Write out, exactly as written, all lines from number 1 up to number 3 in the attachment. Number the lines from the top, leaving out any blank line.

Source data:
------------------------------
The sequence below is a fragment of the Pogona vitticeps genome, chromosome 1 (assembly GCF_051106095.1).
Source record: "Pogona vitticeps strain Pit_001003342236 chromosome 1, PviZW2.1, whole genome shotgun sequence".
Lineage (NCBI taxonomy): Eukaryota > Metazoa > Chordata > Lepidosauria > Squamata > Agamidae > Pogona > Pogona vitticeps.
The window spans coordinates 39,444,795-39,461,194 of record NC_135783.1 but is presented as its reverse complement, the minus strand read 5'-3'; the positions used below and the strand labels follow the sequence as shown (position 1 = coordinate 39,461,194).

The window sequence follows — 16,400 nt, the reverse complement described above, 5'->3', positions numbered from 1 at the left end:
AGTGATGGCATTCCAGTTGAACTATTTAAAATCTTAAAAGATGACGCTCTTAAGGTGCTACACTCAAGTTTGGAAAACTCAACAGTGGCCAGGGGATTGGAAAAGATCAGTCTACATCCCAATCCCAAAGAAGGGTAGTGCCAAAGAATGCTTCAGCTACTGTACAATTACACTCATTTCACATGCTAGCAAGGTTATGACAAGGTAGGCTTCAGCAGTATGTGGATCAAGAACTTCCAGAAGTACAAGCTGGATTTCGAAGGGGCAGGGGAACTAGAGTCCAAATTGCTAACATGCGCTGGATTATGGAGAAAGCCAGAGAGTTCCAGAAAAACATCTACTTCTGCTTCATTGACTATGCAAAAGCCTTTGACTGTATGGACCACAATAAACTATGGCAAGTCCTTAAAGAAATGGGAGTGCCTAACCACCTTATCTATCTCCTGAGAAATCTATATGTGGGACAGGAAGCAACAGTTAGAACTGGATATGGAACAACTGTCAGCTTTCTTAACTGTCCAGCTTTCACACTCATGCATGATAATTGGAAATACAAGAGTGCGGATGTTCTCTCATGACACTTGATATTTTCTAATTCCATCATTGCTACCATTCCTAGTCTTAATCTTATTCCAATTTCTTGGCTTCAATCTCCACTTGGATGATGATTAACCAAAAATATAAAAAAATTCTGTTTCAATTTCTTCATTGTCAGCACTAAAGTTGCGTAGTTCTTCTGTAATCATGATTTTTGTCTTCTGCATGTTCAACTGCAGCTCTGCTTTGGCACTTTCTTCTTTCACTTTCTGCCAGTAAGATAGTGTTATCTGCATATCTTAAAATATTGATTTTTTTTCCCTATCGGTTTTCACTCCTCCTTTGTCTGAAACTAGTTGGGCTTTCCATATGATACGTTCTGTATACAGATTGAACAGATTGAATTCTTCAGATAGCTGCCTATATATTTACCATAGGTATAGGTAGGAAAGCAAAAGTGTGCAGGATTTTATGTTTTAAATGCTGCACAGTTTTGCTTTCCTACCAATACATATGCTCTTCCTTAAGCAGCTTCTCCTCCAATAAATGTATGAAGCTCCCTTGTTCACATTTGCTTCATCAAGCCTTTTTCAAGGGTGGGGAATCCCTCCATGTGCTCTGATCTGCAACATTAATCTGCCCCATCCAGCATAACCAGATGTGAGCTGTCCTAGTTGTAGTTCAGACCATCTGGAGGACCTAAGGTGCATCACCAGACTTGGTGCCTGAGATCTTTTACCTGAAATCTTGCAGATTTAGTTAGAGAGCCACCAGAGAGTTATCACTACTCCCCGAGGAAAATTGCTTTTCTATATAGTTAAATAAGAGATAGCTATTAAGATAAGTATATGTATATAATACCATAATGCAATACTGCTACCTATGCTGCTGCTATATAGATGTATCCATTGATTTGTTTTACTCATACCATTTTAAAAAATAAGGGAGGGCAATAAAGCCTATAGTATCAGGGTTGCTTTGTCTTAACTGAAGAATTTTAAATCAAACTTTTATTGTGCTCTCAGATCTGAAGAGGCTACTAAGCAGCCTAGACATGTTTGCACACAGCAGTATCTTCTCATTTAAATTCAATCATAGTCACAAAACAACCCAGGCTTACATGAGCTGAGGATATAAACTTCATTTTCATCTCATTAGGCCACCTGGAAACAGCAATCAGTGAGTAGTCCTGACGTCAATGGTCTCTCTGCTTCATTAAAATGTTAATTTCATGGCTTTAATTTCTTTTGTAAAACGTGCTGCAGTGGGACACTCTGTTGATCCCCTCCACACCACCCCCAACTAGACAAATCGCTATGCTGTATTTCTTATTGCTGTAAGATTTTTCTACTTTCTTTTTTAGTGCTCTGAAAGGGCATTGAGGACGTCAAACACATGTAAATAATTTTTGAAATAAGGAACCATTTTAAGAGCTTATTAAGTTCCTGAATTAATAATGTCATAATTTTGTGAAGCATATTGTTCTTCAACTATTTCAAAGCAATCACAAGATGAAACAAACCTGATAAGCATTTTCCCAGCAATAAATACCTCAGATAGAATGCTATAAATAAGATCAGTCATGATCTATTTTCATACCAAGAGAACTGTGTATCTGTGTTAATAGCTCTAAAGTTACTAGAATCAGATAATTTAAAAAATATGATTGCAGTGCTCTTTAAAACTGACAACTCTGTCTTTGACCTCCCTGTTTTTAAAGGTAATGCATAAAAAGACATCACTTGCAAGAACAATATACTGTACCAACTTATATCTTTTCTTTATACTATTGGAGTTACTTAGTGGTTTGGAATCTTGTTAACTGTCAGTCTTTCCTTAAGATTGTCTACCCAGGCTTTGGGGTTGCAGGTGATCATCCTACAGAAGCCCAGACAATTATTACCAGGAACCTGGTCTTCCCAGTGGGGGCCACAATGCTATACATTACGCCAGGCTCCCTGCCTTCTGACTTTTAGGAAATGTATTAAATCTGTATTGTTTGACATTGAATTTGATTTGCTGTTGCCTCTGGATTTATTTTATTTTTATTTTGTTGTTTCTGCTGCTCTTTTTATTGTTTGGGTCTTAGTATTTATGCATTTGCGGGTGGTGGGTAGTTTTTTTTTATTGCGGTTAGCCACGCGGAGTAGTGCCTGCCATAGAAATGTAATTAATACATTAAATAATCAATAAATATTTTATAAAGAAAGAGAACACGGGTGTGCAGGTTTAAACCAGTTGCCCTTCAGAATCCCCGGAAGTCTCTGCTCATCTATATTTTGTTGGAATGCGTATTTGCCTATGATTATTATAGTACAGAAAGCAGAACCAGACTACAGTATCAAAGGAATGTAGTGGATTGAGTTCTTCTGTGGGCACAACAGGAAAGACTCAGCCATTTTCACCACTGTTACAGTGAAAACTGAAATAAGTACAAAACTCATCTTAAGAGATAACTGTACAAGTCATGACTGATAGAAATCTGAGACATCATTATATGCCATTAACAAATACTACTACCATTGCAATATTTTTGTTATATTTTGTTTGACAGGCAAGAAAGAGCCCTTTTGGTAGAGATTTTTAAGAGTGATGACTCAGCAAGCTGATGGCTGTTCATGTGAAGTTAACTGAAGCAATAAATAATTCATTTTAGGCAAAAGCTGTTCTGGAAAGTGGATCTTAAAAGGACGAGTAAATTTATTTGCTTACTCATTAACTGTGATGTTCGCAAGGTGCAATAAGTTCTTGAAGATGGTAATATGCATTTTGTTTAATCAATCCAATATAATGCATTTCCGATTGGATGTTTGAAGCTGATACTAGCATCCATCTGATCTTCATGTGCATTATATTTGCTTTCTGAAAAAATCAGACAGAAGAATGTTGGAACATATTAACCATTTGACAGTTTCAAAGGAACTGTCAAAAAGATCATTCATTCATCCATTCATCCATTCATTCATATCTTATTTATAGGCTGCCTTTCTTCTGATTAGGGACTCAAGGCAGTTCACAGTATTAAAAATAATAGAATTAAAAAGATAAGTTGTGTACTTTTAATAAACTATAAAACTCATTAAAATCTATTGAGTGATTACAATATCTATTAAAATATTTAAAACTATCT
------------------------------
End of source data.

The sequence below is a fragment of the Pogona vitticeps genome, chromosome 1 (assembly GCF_051106095.1).
Source record: "Pogona vitticeps strain Pit_001003342236 chromosome 1, PviZW2.1, whole genome shotgun sequence".
Lineage (NCBI taxonomy): Eukaryota > Metazoa > Chordata > Lepidosauria > Squamata > Agamidae > Pogona > Pogona vitticeps.